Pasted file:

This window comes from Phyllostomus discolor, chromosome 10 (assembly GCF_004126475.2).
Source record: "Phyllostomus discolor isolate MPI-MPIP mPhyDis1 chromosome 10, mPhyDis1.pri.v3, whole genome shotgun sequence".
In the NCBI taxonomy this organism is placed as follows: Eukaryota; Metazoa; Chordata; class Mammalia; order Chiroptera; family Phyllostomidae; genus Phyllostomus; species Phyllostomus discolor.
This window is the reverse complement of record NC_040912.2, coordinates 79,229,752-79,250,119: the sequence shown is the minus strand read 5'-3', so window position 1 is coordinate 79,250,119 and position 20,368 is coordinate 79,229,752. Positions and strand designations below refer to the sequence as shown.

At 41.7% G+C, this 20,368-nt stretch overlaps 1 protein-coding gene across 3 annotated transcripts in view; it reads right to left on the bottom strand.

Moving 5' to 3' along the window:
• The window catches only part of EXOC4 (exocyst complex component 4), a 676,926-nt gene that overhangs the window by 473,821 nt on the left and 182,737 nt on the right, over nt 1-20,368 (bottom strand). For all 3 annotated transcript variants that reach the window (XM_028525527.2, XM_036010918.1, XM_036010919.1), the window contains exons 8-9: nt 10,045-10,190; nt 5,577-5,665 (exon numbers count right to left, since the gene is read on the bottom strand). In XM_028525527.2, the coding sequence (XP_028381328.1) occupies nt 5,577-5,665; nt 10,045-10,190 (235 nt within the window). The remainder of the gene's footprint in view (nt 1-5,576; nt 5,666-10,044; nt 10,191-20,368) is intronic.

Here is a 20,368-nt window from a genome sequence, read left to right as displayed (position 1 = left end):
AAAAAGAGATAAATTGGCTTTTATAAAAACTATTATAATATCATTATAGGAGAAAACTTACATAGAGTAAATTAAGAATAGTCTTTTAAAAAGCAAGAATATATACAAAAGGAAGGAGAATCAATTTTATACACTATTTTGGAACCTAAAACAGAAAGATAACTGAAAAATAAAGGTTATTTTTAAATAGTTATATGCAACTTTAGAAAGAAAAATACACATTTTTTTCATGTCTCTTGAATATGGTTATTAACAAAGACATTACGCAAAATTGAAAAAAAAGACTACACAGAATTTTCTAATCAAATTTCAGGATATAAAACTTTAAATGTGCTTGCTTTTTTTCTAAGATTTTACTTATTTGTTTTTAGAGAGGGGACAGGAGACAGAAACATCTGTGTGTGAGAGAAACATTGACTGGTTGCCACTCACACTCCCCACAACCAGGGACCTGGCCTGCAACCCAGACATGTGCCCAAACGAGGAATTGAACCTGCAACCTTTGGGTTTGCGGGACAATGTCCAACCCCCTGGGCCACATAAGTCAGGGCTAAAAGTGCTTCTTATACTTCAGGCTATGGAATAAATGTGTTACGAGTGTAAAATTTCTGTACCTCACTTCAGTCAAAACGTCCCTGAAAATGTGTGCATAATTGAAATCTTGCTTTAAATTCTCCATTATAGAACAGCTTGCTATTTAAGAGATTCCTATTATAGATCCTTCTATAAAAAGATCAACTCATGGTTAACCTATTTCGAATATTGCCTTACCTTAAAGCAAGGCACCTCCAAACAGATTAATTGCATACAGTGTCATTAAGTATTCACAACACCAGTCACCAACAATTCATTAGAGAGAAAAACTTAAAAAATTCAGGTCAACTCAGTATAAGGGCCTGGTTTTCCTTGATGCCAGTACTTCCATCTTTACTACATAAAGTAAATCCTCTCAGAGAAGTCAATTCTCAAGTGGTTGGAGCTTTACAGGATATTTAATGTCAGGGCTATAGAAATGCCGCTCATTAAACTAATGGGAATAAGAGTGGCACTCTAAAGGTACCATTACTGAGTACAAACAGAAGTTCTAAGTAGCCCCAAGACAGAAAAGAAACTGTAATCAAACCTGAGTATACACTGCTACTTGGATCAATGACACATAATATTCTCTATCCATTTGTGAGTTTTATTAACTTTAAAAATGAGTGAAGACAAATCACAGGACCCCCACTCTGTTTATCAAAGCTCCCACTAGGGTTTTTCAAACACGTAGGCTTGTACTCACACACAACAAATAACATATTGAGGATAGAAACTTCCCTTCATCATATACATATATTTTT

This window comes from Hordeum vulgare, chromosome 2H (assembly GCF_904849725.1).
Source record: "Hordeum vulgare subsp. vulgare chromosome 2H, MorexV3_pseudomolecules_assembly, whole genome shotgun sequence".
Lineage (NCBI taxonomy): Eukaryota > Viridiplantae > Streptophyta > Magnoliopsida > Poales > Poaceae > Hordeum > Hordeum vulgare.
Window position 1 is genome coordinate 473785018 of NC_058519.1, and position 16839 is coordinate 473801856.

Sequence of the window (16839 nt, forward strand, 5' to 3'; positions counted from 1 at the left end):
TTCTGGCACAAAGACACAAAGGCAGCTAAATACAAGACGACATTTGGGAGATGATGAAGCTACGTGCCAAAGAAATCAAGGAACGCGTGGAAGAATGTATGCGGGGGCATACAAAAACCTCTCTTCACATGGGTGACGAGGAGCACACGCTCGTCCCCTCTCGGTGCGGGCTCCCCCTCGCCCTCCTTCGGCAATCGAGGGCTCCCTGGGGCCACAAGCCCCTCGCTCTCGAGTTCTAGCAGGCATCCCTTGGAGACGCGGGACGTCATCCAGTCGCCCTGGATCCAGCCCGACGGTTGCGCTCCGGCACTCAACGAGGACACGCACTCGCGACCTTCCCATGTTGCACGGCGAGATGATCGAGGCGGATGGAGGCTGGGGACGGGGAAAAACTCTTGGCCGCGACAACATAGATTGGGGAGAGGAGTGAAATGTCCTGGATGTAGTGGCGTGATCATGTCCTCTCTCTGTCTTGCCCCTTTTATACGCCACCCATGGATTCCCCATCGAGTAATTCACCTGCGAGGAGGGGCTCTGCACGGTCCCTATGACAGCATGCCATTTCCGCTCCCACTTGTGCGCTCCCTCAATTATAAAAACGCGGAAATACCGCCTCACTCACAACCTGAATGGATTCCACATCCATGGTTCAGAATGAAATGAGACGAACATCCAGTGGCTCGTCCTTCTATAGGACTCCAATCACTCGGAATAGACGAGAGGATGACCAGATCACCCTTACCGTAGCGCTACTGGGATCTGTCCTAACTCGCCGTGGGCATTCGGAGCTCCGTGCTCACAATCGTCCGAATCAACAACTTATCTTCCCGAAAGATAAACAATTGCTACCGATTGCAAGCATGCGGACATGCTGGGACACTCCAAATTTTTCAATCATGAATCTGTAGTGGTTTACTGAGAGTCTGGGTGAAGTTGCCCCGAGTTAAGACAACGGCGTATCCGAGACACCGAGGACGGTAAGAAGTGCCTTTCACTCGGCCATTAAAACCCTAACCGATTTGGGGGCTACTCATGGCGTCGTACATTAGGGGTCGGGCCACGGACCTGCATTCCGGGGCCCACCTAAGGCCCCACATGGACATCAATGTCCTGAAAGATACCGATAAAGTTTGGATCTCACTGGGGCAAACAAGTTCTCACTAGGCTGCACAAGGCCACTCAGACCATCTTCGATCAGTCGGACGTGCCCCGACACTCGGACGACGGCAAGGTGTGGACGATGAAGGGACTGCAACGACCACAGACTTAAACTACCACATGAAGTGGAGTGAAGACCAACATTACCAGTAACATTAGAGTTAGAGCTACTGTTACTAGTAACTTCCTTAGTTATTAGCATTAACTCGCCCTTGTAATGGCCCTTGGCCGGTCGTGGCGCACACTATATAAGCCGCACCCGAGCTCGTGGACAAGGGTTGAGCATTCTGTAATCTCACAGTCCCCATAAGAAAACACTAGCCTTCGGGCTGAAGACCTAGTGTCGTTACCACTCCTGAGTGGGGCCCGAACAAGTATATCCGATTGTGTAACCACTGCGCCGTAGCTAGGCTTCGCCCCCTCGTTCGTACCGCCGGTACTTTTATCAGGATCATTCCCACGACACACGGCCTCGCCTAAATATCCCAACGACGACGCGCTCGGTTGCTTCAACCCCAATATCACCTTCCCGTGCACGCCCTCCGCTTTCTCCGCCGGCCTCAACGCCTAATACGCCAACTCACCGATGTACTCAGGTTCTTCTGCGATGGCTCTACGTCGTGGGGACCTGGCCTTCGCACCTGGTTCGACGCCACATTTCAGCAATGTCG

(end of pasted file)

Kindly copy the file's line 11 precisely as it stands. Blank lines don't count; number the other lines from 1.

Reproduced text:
Source record: "Hordeum vulgare subsp. vulgare chromosome 2H, MorexV3_pseudomolecules_assembly, whole genome shotgun sequence".